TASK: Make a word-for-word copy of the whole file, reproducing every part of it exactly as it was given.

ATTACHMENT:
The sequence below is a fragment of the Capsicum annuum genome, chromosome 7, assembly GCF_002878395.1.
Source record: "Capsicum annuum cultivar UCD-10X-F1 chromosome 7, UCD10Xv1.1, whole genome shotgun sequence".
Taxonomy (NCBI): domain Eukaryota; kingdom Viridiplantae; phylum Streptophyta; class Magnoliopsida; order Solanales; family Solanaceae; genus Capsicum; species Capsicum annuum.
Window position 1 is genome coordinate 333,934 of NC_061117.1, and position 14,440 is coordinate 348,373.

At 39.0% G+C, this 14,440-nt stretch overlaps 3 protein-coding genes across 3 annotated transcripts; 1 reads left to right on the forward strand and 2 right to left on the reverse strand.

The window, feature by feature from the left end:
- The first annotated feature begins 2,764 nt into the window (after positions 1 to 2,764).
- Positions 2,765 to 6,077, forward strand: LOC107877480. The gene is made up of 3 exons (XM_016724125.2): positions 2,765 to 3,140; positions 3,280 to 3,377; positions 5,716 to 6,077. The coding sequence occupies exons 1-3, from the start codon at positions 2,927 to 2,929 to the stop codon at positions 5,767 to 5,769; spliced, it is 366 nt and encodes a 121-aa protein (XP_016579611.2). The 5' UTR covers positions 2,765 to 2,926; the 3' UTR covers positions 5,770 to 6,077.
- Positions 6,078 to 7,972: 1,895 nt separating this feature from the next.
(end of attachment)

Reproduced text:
The sequence below is a fragment of the Capsicum annuum genome, chromosome 7, assembly GCF_002878395.1.
Source record: "Capsicum annuum cultivar UCD-10X-F1 chromosome 7, UCD10Xv1.1, whole genome shotgun sequence".
Taxonomy (NCBI): domain Eukaryota; kingdom Viridiplantae; phylum Streptophyta; class Magnoliopsida; order Solanales; family Solanaceae; genus Capsicum; species Capsicum annuum.
Window position 1 is genome coordinate 333,934 of NC_061117.1, and position 14,440 is coordinate 348,373.

At 39.0% G+C, this 14,440-nt stretch overlaps 3 protein-coding genes across 3 annotated transcripts; 1 reads left to right on the forward strand and 2 right to left on the reverse strand.

The window, feature by feature from the left end:
- The first annotated feature begins 2,764 nt into the window (after positions 1 to 2,764).
- Positions 2,765 to 6,077, forward strand: LOC107877480. The gene is made up of 3 exons (XM_016724125.2): positions 2,765 to 3,140; positions 3,280 to 3,377; positions 5,716 to 6,077. The coding sequence occupies exons 1-3, from the start codon at positions 2,927 to 2,929 to the stop codon at positions 5,767 to 5,769; spliced, it is 366 nt and encodes a 121-aa protein (XP_016579611.2). The 5' UTR covers positions 2,765 to 2,926; the 3' UTR covers positions 5,770 to 6,077.
- Positions 6,078 to 7,972: 1,895 nt separating this feature from the next.